The Floating Museum’s River Assembly project at Park No. 571, Chicago (image courtesy the Floating Museum)

CHICAGO — A river cuts across Chicago, flowing past Bucktown in the north and Chinatown in the south before emptying out into Lake Michigan. More than the lakefront, the Chicago River belongs to the people, reaching neighborhoods outside of the downtown hub and interacting with communities of varying affluence, racial makeup, and distances to the lake. Beginning this week, a Chicago-based arts collective called the Floating Museum is adding a new congregation point along the river. The collective is made up of a core team of six — Faheem Majeed, Jeremiah Hulsebos-Spofford, Andrew Schachman, Avery R. Young, Megan Sauve, and Kate Schlachter — and their newest installation, River Assembly, sits on a barge at Park No. 571, docking at various locations between August 7 and August 27 to bring arts programming to audiences along its route.

The Floating Museum’s River Assembly literally floats. The barge is modeled after industrial rafts that carried goods and raw materials down the Chicago River between the 1830s and 1980s, and it measures 26 feet by 100 feet — small compared to the nearby Studio Gang-designed Eleanor Boathouse by the water’s edge. Like all of the collective’s exhibitions, this one challenges the idea of a museum as a physical, immovable site.

“Our collective activates the idea of the museum without a brick and mortar institution. We were thinking a lot about institutional critique,” Hulsebos-Spofford said. “Our broader project … is talking about making the city a museum campus.”

Over the summer, the collective has been engaging communities on the Southeast Side. Through a partnership with the nonprofit SkyART, 10 youth artists participated in an intensive workshop throughout July. The program included field trips to cultural organizations and culminates in the students’ curated work being installed in crates and displayed on the Floating Museum this month. That is, not only did these budding artists go to museums, but the Floating Museum — in barge and collective form alike — came to them.

The Floating Museum installs River Assembly (image courtesy the Floating Museum)

A big, bold “ARE WE THERE YET?” is emblazoned across one of the crates stacked on the barge, calling attention to the vessel’s journey along the river. The phrase also reflects the evolving face of the Floating Museum, which first came together in 2007 when collective co-directors Majeed and Hulsebos-Spofford met each other in the University of Illinois at Chicago MFA program. Since then, the Floating Museum has taken on numerous iterations, remaining amorphous and ambiguous in location. Weekly, it holds workshops and performances across the city, and last summer, it created a temporary installation at a South Side park.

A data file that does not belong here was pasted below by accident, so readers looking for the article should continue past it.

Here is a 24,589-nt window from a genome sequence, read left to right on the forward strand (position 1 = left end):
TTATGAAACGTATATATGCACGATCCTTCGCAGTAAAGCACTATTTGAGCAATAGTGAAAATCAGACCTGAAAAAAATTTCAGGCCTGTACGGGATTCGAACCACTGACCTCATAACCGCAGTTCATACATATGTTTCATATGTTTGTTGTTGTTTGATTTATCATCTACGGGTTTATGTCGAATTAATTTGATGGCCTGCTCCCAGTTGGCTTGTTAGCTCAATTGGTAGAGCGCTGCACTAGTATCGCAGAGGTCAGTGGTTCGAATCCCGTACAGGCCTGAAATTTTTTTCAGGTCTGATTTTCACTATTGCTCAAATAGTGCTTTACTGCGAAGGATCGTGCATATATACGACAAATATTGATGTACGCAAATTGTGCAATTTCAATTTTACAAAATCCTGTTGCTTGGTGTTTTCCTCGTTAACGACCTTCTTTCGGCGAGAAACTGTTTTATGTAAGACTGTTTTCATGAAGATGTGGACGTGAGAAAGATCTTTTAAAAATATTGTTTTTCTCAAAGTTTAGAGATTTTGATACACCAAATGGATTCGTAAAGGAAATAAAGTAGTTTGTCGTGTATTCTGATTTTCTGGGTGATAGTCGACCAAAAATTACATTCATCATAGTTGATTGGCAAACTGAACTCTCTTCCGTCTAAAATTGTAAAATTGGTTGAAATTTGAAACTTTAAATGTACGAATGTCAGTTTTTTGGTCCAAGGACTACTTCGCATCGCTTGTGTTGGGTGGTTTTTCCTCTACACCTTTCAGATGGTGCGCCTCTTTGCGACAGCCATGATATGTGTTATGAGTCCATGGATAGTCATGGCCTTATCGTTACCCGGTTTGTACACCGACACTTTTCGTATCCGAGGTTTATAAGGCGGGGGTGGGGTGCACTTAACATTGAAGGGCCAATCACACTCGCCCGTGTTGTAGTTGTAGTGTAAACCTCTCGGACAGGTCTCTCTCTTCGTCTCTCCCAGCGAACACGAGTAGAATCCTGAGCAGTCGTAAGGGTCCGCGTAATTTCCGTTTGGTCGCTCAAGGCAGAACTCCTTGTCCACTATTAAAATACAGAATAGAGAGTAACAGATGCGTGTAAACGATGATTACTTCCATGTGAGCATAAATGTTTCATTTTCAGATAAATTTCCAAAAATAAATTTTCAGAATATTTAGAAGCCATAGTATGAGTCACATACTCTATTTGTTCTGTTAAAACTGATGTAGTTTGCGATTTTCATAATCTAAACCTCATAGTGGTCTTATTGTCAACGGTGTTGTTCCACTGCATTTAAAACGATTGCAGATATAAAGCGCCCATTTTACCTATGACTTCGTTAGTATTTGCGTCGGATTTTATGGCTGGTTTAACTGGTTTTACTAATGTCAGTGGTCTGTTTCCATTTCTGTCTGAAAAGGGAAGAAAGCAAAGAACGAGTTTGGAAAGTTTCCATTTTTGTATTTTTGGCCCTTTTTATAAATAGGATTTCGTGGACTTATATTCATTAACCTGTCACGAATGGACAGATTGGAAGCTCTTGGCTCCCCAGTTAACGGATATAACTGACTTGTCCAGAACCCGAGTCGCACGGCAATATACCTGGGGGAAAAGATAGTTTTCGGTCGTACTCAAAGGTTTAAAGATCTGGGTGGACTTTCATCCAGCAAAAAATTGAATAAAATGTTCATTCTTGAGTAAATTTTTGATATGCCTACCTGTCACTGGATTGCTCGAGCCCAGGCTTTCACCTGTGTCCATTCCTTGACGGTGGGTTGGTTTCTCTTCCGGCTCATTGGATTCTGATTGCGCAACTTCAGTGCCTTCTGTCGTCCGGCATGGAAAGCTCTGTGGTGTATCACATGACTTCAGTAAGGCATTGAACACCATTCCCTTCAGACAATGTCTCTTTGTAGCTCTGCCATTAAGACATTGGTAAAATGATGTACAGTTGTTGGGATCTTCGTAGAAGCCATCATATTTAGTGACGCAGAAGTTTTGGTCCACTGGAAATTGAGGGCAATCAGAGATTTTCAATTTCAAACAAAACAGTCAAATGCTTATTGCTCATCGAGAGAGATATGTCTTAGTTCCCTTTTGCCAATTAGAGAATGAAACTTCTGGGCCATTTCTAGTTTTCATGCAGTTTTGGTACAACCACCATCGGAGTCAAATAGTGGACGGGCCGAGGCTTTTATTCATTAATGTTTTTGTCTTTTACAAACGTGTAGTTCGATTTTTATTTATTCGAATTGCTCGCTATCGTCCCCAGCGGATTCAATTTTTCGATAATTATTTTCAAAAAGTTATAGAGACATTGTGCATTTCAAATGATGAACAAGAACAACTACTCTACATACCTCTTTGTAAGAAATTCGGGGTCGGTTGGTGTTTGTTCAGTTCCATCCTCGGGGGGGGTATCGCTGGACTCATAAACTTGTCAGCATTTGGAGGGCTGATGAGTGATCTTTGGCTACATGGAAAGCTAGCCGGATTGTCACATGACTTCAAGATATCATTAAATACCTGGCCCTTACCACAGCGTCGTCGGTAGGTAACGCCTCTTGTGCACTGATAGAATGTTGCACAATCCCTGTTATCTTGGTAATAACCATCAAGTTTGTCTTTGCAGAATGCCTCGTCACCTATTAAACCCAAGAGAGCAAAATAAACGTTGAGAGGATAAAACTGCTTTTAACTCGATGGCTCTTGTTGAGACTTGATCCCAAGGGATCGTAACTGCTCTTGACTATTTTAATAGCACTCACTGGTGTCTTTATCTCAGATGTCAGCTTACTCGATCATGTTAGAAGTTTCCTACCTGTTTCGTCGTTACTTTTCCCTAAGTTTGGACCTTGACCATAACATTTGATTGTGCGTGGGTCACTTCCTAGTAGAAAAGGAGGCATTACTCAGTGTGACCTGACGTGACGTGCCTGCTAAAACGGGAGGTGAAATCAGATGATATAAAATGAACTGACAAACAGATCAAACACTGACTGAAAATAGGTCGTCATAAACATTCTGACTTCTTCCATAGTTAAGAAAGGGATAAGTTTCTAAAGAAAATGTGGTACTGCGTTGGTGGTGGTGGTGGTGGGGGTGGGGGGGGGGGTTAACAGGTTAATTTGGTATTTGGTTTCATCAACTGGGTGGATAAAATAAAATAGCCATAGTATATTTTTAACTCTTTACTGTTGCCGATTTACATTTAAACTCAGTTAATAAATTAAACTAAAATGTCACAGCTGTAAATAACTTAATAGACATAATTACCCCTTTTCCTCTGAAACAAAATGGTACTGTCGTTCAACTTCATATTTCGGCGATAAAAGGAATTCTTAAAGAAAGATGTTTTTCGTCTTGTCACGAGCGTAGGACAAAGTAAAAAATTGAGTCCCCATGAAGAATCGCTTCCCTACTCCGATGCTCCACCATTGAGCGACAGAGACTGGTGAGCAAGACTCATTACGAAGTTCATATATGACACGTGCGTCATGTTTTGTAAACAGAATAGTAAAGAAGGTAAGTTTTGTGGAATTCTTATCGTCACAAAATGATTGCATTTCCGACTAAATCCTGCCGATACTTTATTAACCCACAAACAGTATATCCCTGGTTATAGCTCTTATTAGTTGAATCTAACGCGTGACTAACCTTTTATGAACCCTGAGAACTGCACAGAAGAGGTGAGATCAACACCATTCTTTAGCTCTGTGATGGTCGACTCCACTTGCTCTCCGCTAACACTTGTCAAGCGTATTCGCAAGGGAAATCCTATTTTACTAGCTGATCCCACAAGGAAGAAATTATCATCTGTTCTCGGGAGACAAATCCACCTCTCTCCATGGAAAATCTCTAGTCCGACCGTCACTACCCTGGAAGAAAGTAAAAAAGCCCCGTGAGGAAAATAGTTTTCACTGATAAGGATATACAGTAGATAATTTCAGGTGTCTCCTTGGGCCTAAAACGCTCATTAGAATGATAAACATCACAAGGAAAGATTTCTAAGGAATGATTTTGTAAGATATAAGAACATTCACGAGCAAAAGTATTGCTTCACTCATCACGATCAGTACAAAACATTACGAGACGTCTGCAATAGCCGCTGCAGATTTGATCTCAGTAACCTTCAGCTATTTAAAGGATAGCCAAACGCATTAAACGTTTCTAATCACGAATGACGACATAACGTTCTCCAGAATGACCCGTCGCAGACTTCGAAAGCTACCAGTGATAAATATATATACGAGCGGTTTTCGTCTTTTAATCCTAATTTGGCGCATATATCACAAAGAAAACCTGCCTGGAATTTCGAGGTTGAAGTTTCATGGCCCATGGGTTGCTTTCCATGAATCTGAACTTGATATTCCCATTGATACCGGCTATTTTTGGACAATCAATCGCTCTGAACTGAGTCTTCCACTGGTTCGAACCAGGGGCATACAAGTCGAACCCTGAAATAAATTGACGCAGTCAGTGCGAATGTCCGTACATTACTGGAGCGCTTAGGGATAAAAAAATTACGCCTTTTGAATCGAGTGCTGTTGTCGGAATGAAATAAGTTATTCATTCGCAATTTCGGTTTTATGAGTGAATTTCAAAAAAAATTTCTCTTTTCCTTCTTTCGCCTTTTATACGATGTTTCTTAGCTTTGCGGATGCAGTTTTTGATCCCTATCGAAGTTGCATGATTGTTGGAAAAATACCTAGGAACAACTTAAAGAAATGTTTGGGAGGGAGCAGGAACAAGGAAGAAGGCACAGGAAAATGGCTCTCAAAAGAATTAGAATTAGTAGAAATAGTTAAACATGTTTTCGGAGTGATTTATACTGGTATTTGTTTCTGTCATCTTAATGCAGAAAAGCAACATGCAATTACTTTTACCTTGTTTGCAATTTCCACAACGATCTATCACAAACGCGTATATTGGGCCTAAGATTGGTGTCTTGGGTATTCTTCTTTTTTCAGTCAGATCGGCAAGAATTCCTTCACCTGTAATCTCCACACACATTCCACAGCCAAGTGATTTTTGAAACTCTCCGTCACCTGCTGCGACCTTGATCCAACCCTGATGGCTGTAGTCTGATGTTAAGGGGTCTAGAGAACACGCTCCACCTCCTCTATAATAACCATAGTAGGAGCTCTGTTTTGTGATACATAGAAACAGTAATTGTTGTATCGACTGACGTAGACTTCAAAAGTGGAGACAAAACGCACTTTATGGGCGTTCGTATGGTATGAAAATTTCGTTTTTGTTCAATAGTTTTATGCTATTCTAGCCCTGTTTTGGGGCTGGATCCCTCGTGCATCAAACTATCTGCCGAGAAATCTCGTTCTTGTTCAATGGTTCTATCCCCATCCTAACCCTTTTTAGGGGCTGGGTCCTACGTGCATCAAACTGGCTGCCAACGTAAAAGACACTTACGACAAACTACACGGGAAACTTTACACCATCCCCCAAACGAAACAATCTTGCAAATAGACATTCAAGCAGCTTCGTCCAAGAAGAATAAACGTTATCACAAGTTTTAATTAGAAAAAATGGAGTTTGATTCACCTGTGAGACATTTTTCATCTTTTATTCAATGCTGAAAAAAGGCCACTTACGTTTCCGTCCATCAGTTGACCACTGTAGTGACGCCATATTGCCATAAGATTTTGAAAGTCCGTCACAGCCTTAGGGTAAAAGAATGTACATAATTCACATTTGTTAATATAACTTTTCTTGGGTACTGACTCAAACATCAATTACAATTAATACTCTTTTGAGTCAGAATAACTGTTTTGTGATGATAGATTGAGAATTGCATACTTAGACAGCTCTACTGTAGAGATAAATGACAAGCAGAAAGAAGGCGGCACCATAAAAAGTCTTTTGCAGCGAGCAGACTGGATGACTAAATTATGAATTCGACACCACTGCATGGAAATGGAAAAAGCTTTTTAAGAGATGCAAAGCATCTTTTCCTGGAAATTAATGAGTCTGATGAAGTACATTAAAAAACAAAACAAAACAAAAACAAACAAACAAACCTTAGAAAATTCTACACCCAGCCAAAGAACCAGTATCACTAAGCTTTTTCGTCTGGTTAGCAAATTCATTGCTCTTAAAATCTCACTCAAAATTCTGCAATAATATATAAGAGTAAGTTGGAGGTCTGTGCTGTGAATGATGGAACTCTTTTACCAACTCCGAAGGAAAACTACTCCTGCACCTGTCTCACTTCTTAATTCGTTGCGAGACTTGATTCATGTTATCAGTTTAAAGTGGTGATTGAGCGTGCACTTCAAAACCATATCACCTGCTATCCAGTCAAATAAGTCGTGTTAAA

River Assembly decenters Chicago’s museum district concentrated along Lake Michigan. Enter the keywords “Chicago” and “museum” into any search engine, and chances are, the same few venues will feature at the top of the results. There’s the Field Museum, home to a T-rex fossil named Sue. Further north, the Art Institute of Chicago and the Museum of Contemporary Art hold their own against coastal hard-hitters. Then, attractions such as the DuSable Museum of African American History, the Museum of Science and Industry, and the Chicago History Museum round out the list of top lakeside attractions along the eastern shore of the city. River Assembly, on the other hand, moves freely and often, aggregating people along a different waterfront.

“The river is a space with communities around it,” Majeed told Hyperallergic. “We work with communities in order to bring them into the space of the museum.”

In addition to the SkyART crates, which spill out onto shore in boundless heaps of color, the barge features choir rehearsals, dance performances, film screenings, and panel talks. All four elements will come together for the August 27 finale, “art.i.fact: an intersection of art, history & discipline.” Via live performances and displayed art and video, the event will commemorate the deaths of Chicago-born Emmett Till, whose horrific lynching marked a critical juncture in the Civil Rights Movement, and Chicago-native Jean Baptiste Point du Sable, the DuSable Museum namesake regarded as the city’s first permanent resident.

The mood on the barge varies day by day, depending on variables like weather, programming, and audience. But against a backdrop of water, there’s one constant: The mountain of painted and bejeweled crates draws eyes toward the river just as much as it does toward itself. It’s in this symbiosis with its site that River Assembly becomes a floating museum, a space unmoored yet no less accessible.

The Floating Museum’s River Assembly travels from Park No. 571 to the Chicago Riverwalk’s River Theater on August 15. The art crates will be on display at Navy Pier (600 E Grand Ave, Chicago) August 27–September 29 to coincide with the Chicago Architecture Biennial and EXPO Chicago. See the full schedule of opening hours and events here.

Lucy Wang is a freelance writer and Columbia University Ph.D. student interested in architecture, design, and postcolonialism. Her work also appears in TIME, Architizer, and The Atlantic's CityLab.